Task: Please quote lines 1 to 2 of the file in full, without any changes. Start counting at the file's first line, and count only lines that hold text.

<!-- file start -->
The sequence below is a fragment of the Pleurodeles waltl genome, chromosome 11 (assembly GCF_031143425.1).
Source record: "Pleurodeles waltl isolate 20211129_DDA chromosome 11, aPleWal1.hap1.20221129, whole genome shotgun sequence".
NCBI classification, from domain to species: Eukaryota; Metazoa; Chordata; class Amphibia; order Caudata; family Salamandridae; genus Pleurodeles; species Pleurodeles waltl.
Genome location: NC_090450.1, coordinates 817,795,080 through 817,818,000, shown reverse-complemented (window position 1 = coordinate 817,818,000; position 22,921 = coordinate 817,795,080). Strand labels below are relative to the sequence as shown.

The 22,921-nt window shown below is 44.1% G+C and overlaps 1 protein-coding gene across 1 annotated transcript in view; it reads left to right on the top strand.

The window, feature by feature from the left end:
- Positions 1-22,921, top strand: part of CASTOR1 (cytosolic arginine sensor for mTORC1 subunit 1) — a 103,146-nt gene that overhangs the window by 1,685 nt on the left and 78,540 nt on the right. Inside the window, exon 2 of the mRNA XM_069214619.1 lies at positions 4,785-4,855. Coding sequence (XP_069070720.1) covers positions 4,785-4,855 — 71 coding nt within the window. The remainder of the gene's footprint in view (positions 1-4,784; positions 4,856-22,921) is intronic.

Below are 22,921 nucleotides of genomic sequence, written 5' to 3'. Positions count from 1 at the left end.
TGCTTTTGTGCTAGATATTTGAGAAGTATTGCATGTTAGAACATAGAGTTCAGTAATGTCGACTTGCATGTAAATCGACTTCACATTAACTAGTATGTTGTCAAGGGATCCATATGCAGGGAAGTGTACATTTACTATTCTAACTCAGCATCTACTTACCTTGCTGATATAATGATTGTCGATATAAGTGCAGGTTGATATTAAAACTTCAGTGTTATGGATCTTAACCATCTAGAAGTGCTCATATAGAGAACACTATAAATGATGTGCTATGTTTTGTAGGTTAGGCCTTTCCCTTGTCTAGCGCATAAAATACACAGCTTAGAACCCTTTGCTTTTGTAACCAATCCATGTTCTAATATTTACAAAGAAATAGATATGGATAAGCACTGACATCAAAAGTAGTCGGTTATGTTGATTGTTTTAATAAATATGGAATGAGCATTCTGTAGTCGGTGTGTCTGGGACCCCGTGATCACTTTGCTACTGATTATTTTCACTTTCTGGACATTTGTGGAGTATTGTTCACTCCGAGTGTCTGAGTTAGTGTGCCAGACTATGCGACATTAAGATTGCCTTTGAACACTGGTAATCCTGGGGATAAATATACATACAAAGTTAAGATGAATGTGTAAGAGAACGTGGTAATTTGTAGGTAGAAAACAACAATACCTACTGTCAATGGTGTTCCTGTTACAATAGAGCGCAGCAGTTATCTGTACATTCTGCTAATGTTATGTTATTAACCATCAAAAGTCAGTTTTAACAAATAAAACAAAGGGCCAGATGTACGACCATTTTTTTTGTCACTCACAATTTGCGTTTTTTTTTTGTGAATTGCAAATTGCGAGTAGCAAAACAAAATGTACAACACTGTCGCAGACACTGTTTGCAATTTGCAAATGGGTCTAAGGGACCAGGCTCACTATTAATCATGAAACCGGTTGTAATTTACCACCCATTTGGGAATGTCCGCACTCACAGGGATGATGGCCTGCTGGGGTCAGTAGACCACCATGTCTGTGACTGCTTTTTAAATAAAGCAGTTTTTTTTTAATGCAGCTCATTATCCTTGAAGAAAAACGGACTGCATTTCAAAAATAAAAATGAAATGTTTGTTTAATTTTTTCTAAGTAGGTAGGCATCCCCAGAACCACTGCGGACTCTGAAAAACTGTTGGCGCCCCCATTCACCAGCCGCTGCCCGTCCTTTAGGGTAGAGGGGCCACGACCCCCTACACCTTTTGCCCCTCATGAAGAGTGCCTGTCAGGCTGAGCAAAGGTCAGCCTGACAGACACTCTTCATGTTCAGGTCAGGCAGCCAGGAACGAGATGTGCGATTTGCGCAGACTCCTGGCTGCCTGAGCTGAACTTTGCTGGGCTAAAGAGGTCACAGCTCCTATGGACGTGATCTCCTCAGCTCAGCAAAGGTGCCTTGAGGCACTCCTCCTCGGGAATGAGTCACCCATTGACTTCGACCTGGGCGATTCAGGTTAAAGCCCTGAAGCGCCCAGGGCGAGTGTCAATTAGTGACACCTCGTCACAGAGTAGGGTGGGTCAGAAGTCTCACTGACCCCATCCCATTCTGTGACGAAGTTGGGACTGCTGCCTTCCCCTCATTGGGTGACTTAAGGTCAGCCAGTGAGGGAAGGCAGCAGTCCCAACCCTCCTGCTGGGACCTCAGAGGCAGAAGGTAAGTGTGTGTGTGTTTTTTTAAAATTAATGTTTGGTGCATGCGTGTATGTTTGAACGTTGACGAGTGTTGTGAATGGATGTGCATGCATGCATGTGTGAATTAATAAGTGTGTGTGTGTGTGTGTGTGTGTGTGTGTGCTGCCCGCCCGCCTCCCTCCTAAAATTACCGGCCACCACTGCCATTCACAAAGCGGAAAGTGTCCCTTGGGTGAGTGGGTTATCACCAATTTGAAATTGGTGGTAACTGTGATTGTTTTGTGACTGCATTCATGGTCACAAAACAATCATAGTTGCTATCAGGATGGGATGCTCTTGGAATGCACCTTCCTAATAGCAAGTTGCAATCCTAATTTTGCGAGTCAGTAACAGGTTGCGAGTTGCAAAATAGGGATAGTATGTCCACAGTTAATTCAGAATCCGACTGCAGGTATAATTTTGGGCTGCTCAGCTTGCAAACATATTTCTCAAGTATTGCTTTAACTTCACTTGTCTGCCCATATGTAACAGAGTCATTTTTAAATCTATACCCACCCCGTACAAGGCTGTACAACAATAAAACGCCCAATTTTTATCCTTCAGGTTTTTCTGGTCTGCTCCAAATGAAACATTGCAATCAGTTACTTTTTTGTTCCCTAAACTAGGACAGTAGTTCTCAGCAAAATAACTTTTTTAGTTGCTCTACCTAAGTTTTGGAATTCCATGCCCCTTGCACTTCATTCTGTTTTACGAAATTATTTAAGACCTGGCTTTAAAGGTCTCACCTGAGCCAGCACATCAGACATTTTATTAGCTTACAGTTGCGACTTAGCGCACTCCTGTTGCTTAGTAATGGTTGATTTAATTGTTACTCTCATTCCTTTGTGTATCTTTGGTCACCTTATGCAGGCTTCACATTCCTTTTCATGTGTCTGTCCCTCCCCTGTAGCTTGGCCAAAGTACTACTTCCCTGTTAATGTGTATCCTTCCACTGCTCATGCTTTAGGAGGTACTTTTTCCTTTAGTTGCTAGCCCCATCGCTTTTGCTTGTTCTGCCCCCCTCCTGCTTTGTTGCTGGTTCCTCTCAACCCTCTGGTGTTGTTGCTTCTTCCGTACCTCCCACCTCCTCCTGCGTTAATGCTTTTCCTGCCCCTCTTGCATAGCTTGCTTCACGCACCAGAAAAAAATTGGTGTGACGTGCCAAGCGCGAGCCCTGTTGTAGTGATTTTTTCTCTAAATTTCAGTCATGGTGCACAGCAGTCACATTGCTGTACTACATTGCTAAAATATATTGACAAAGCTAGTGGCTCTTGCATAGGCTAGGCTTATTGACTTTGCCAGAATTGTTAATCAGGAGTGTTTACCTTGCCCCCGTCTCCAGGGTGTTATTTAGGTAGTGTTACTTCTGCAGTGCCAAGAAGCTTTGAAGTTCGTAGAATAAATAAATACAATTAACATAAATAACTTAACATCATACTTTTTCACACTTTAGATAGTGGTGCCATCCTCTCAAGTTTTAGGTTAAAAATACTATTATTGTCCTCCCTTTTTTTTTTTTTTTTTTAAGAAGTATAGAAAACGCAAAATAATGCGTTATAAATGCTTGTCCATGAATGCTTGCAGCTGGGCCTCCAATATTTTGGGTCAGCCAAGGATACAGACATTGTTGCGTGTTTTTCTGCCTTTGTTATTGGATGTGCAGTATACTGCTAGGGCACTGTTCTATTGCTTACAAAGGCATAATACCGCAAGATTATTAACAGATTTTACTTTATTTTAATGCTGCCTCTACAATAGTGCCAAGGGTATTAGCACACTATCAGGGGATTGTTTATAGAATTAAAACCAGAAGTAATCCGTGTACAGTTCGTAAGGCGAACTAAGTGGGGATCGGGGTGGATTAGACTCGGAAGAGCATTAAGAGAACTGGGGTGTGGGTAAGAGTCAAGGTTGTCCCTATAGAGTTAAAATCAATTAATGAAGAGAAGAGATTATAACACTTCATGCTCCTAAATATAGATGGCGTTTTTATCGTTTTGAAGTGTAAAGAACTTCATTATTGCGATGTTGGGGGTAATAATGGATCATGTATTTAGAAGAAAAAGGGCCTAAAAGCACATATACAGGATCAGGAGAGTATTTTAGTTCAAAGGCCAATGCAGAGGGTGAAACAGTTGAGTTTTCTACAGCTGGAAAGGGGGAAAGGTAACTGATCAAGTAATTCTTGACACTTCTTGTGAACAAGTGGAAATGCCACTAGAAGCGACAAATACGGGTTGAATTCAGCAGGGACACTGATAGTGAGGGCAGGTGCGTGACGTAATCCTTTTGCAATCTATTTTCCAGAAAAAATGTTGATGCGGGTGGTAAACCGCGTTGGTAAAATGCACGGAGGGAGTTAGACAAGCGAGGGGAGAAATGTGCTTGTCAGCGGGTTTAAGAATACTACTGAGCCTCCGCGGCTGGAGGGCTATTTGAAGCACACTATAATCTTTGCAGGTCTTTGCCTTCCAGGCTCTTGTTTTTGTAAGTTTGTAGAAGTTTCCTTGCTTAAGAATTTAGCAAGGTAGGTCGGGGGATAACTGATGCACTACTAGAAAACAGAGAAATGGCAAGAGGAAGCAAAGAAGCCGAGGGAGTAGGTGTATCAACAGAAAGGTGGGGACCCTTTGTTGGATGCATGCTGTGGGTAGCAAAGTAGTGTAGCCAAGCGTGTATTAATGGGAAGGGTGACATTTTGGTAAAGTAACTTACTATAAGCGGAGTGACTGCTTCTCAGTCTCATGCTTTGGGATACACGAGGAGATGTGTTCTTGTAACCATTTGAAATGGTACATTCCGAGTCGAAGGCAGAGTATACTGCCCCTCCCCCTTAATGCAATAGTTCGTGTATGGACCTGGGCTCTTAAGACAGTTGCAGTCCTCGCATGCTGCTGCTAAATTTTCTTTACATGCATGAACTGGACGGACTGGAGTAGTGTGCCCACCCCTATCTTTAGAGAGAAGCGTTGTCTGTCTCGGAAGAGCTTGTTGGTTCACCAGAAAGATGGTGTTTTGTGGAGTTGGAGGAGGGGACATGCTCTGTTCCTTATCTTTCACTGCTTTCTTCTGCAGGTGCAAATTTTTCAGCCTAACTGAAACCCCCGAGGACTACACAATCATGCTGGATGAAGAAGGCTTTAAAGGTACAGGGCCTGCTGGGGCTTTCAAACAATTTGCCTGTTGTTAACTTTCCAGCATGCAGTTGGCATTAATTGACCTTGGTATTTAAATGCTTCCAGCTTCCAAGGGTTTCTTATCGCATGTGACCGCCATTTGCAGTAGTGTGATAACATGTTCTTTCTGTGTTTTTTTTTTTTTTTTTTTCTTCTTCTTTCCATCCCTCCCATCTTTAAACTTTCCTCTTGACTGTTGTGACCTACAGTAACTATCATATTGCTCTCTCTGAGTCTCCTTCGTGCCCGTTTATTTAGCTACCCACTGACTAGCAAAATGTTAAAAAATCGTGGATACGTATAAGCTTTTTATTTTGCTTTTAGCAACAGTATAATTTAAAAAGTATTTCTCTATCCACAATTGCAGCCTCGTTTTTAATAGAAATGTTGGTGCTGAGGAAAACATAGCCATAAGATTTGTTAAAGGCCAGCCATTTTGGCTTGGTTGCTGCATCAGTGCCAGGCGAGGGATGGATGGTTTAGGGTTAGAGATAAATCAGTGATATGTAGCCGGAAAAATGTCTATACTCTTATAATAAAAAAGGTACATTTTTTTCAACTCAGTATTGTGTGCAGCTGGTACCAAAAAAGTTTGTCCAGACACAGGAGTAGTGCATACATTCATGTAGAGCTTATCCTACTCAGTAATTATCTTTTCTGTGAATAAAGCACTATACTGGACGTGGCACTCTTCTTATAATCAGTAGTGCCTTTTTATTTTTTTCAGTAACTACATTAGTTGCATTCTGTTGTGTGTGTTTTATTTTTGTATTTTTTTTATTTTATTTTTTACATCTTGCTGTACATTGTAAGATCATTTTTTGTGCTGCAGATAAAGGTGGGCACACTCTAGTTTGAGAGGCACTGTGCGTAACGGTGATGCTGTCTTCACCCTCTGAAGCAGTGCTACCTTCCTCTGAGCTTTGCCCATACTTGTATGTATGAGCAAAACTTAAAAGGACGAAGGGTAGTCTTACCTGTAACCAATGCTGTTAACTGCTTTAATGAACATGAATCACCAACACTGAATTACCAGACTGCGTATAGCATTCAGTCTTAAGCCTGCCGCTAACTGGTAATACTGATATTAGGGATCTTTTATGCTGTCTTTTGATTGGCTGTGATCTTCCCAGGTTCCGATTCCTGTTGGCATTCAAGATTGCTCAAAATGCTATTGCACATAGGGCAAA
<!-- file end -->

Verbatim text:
The sequence below is a fragment of the Pleurodeles waltl genome, chromosome 11 (assembly GCF_031143425.1).
Source record: "Pleurodeles waltl isolate 20211129_DDA chromosome 11, aPleWal1.hap1.20221129, whole genome shotgun sequence".